The landmark legislation has changed the way organisations approach data privacy and put consumers back in the driver’s seat, giving them a greater control over how their data is stored and processed.
When the GDPR came into effect on the 25 May 2018, it signalled the biggest shake up of data privacy laws in 20 years.
The legislation was introduced to reflect our increasingly digitalised world and recognise the rights of individuals with regards to the use of their personal data.
Pretty much every service we use, whether it’s a social media platform, retailer or bank, will collect, analyse and store our personal data. Under the GDPR, organisations are now duty bound to demonstrate they are handling this data lawfully, fairly and in a transparent manner.
The EU defines ‘Personal Data’ as any information that can be used to directly or indirectly identify an individual (data subject). This can include everything from a name, email address, IP address and images. It also includes sensitive personal data such as biometric data or genetic data which could be processed to identify an individual.
Processing personal data is generally prohibited unless it’s been permitted under applicable law or the data subject has consented to the processing. However, consent is just one of six legitimate purposes that are required for all processing of personal data.
Under the GDPR, ‘lawful processing’ is only possible when:
- There is consent from the data subject
- Processing is necessary for the performance of a contract with the data subject
- Processing is necessary to comply with a legal obligation
- Processing is necessary to protect the vital interests of a data subject or another person
- Processing is necessary for the performance of a task carried out in the public interest or in the exercise official authority vested in the controller
- Processing is necessary for the purposes of legitimate interests pursued by the controller or a third party, except where interests are overridden by the interests, rights or freedoms of the data subject
What is Consent?
Consent is a way of building trust between a user and an organisation. As defined by the GDPR: “Consent is a freely given, specific, informed and unambiguous indication of the Data Subject’s wishes by which he or she, by a statement or a clear affirmative action signifies agreement to the processing of data relating to him or her.”
Consent is defined as being fairly narrow from a GDPR perspective. For instance, if a user supplies consent for their data to be used for the purpose of a cyber fraud detection and their data is later used for marketing purposes without their knowledge or choice, then that is a violation of the personal privacy of the data subject.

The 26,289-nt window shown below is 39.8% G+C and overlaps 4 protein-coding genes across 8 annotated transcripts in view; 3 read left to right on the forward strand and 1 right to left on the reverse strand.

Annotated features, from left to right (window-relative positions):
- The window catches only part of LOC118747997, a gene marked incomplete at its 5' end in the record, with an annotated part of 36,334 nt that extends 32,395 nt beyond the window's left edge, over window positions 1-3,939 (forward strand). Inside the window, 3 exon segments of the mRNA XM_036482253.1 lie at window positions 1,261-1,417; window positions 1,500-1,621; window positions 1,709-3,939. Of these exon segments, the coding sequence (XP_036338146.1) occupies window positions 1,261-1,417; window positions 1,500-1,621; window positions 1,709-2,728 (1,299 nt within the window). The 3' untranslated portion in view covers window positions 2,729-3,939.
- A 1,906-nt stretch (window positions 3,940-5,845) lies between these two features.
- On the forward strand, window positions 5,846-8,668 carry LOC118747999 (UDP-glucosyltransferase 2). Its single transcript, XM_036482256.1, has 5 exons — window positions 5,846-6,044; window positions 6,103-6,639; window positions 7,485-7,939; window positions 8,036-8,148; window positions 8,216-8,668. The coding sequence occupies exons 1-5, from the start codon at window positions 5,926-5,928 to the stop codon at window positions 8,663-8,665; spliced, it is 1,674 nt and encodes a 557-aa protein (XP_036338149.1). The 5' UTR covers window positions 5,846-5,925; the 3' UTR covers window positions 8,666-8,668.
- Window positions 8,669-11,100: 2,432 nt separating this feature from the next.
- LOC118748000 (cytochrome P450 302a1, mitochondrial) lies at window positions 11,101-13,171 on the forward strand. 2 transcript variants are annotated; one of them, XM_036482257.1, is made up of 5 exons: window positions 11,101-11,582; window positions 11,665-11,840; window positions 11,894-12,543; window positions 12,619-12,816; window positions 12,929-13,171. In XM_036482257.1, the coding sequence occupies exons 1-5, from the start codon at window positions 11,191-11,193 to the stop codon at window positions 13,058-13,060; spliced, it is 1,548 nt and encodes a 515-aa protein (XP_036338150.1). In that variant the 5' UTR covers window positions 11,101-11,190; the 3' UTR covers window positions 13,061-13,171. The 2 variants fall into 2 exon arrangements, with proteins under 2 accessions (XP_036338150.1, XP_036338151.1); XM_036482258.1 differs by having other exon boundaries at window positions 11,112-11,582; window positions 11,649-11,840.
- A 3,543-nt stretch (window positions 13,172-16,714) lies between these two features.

Also consent forms cannot be embedded in length terms of service agreements. To ensure transparency, consent forms must be separate, specific and explicit in nature.
What Makes Consent Valid?
When consent is required to process personal data, the following conditions must be met in order for that consent to be valid:
1. Consent needs to be freely given
For consent to be freely given, the individual must be able to choose whether or not they want their data processed. If the individual has no choice in the processing if this data, then consent is not freely given and will be deemed invalid. The individual should also be able to refuse consent without any negative repercussions and have the ability to withdraw their consent at any time. Consent should be unbundled from other terms and conditions where possible.
2. Consent needs to be specific
Consent should be specific to the actual purposes for which the data will be used. As specified by the GDPR: “obtaining valid consent can only be done after the data controller has determined a specific, explicit and legitimate purpose for the intended processing activity.” When the processing has multiple purposes, consent must only be given for the purposes based on consent.
3. Consent needs to be informed
For consent to be considered valid, the individual needs to know:
- The identity of the organisation processing the data
- The purposes for which the data is being processed
- The type of data that will be processed
- The option to withdraw consent
4. Consent needs to be unambiguous
Consent should be given by a clear affirmative act so that the wishes of the individual are clear. The request for consent needs be in clear and plain language, intelligible and easily accessible. This could be by a written or oral statement. Silence, pre-ticked boxes or inactivity do not constitute valid consent.
What are the rules on children’s consent?
Parental consent is generally required for those under 16, although the ages required for consent vary by EU participating country. In addition, reasonable efforts need to be made to verify the identity of the person providing the consent on behalf of the child.
The process of consent may be stricter under the GDPR, but it provides organisations with the opportunity to develop greater levels of trust and transparency with their customers.
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DISCLAIMER: The content and opinions within this blog are for information purposes only. They are not intended to constitute legal or other professional advice and should not be relied on or treated as a substitute for specific advice relevant to particular circumstances, the Data Protection Act, or any other current or future legislation. MetaCompliance shall accept no responsibility for any errors, omissions or misleading statements, or for any loss which may arise from reliance on materials contained within this blog.